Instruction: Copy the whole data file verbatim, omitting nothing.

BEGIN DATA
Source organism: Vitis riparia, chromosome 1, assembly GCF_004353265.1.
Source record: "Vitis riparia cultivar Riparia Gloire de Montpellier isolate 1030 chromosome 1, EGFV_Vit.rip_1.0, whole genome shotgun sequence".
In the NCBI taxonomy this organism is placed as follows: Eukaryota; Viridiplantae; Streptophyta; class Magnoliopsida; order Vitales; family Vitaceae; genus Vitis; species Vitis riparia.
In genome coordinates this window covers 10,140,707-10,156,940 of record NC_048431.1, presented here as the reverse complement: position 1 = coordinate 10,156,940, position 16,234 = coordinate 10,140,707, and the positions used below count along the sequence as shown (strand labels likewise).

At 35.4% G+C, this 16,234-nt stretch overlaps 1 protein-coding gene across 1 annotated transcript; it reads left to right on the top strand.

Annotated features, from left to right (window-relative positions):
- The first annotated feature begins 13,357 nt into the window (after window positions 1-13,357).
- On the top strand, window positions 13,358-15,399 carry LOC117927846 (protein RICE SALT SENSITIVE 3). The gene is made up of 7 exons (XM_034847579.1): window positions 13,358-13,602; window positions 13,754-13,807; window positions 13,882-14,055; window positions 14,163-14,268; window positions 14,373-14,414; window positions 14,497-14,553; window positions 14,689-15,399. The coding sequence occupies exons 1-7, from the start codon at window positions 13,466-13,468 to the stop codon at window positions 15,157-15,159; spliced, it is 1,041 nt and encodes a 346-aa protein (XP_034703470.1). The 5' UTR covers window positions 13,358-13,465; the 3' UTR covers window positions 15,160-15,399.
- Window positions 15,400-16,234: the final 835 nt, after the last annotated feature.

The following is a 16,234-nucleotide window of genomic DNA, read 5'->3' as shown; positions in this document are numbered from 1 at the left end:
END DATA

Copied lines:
Source organism: Vitis riparia, chromosome 1, assembly GCF_004353265.1.
Source record: "Vitis riparia cultivar Riparia Gloire de Montpellier isolate 1030 chromosome 1, EGFV_Vit.rip_1.0, whole genome shotgun sequence".
In the NCBI taxonomy this organism is placed as follows: Eukaryota; Viridiplantae; Streptophyta; class Magnoliopsida; order Vitales; family Vitaceae; genus Vitis; species Vitis riparia.
In genome coordinates this window covers 10,140,707-10,156,940 of record NC_048431.1, presented here as the reverse complement: position 1 = coordinate 10,156,940, position 16,234 = coordinate 10,140,707, and the positions used below count along the sequence as shown (strand labels likewise).

At 35.4% G+C, this 16,234-nt stretch overlaps 1 protein-coding gene across 1 annotated transcript; it reads left to right on the top strand.

Annotated features, from left to right (window-relative positions):
- The first annotated feature begins 13,357 nt into the window (after window positions 1-13,357).
- On the top strand, window positions 13,358-15,399 carry LOC117927846 (protein RICE SALT SENSITIVE 3). The gene is made up of 7 exons (XM_034847579.1): window positions 13,358-13,602; window positions 13,754-13,807; window positions 13,882-14,055; window positions 14,163-14,268; window positions 14,373-14,414; window positions 14,497-14,553; window positions 14,689-15,399. The coding sequence occupies exons 1-7, from the start codon at window positions 13,466-13,468 to the stop codon at window positions 15,157-15,159; spliced, it is 1,041 nt and encodes a 346-aa protein (XP_034703470.1). The 5' UTR covers window positions 13,358-13,465; the 3' UTR covers window positions 15,160-15,399.
- Window positions 15,400-16,234: the final 835 nt, after the last annotated feature.

The following is a 16,234-nucleotide window of genomic DNA, read 5'->3' as shown; positions in this document are numbered from 1 at the left end: